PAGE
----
THE HISTORY, FORMATION AND LOCATION OF NORAD
(NORTH AMERICAN AEROSPACE DEFENSE COMMAND)
North American Aerospace Defense Command (NORAD) is a joint organization of Canada and the United States that provides aerospace warning and defense for North America. It was founded on May 12, 1958, as the North American Air Defense Command. Its main technical facility has been the Cheyenne Mountain Operations Center in Colorado, and for this reason NORAD is sometimes unofficially referred to as Cheyenne Mountain.
NORAD's headquarters facilities in Colorado are administered by the U.S. Air Force under the command of the 721st Mission Support Group, part of the 21st Space Wing, headquartered at Peterson Air Force Base. NORAD's forces consist of the Alaskan NORAD Region/Eleventh Air Force, Canadian NORAD Region, and Continental NORAD Region.
History and Information on NORAD
The growing perception of the threat of long-range Soviet strategic bombers armed with nuclear weapons brought the U.S. and Canada into closer cooperation for air defense. While attacks from the Pacific or Atlantic would have been detected by Airborne Early Warning aircraft, Navy ships, or offshore radar platforms, the Arctic was underprotected. In the early 1950s the U.S. and Canada agreed to construct a series of radar stations across North America to detect a Soviet attack over the Arctic. The first series of radars was the Pinetree Line, completed in 1954 and consisting of 33 stations across southern Canada. However, technical defects in the system led to more radar networks being built. In 1957, the McGill Fence was completed; it consisted of Doppler radar for the detection of low-flying craft. This system was roughly 300 miles (480 km) north of the Pinetree Line along the 55th parallel. The third joint system was the Distant Early Warning Line (DEW Line), also completed in 1957. This was a network of 58 stations along the 69th parallel. The systems gave around three hours warning of bomber attack before they could reach any major population center.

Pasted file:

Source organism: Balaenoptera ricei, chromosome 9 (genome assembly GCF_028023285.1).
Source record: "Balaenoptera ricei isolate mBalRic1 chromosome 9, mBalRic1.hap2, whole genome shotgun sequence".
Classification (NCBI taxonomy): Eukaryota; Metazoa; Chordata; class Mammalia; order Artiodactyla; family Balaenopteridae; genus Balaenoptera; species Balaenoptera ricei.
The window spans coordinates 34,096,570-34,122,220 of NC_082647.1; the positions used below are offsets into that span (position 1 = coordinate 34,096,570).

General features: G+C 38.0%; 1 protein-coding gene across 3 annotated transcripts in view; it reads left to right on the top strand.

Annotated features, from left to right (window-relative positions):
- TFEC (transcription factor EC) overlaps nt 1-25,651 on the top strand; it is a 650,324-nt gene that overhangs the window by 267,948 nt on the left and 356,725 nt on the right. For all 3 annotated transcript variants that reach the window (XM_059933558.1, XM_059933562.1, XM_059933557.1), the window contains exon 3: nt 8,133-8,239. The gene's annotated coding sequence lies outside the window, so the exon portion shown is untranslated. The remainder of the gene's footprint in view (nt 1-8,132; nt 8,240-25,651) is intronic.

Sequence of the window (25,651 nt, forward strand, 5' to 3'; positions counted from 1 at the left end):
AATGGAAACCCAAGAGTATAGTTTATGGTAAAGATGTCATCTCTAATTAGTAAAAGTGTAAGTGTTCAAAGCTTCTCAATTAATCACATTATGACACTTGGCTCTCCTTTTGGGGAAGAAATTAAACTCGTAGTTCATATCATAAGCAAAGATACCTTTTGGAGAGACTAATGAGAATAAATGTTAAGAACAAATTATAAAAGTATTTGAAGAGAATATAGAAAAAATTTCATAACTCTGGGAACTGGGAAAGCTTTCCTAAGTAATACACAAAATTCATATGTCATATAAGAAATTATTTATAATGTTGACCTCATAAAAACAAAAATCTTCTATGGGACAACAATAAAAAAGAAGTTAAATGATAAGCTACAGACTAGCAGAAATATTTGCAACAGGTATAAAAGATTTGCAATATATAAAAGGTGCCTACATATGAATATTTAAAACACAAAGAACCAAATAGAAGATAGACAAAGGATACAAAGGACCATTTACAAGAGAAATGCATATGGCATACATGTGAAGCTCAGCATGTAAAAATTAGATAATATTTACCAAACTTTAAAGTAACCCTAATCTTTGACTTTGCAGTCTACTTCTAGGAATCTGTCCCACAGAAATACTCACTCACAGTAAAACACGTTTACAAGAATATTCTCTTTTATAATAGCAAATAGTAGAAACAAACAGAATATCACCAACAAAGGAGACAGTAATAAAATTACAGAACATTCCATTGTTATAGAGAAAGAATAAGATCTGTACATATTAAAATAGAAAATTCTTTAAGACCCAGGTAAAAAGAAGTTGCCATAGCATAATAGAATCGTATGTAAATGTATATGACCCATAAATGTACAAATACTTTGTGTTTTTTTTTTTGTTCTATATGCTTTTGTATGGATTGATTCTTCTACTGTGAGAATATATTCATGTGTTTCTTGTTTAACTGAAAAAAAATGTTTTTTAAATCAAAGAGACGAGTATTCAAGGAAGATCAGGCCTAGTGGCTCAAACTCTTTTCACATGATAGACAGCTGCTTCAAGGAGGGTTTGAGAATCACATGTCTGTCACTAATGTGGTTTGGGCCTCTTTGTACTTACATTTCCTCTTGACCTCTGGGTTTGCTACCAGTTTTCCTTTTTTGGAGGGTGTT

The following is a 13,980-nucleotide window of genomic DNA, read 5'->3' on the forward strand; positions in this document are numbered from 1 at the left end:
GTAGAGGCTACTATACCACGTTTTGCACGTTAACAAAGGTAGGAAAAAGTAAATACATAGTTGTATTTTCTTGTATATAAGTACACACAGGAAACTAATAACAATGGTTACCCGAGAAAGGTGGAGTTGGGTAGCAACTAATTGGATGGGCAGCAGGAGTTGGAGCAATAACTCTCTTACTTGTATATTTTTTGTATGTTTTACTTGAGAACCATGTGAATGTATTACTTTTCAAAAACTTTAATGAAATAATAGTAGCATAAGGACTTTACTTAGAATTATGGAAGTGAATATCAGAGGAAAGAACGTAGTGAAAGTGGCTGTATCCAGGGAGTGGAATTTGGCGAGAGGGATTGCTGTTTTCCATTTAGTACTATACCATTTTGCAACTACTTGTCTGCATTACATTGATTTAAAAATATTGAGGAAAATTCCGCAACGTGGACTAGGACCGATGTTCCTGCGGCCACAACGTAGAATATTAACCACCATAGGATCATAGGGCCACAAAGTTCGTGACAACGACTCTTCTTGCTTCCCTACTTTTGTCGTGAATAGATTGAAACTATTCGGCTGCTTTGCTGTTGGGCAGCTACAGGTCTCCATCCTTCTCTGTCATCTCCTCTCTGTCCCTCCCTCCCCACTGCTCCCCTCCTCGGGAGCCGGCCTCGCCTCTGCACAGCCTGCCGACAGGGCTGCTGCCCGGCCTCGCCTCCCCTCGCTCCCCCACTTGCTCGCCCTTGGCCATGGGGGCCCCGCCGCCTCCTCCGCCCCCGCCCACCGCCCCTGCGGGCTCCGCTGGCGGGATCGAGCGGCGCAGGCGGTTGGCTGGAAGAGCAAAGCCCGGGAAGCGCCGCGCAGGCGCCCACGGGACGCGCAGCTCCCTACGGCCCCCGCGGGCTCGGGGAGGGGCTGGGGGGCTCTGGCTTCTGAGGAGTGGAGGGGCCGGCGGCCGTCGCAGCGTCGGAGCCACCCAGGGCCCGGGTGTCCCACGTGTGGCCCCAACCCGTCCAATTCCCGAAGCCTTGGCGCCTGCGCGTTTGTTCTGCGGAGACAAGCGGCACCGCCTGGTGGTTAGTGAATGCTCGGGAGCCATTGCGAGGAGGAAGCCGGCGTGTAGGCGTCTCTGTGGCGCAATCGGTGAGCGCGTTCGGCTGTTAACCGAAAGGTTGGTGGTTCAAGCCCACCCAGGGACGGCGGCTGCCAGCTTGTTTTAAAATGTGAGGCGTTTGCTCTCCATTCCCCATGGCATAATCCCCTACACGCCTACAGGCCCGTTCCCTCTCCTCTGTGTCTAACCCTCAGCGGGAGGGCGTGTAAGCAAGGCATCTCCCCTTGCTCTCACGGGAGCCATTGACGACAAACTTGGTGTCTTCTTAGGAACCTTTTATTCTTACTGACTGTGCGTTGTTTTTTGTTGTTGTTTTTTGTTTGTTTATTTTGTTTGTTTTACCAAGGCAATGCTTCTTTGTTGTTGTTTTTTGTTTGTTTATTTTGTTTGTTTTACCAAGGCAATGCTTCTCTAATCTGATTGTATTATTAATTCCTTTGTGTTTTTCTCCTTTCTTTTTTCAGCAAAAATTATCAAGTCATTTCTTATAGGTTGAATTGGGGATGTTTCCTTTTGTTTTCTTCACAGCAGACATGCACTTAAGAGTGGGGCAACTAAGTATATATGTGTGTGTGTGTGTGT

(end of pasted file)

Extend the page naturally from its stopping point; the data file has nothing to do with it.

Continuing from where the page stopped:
The command and control of the massive system then became a significant challenge. Discussions and studies of joint systems had been ongoing since the early 1950s and culminated on August 1, 1957, with the announcement by the U.S. and Canada to establish an integrated command, the North American Air Defense Command. On September 12, operations commenced in Colorado. A formal NORAD agreement between the two governments was signed on May 12, 1958.
Cold War and false alarms
By the early 1960s, about 250,000 personnel were involved in the operation of NORAD. The emergence of the intercontinental ballistic missile (ICBM) and submarine-launched ballistic missile (SLBM) threat in the early 1960s was something of a blow. In response, a space surveillance and missile warning system was constructed to provide worldwide space detection, tracking and identification. The extension of NORAD's mission into space led to a name change, the North American Aerospace Defense Command in March 2007.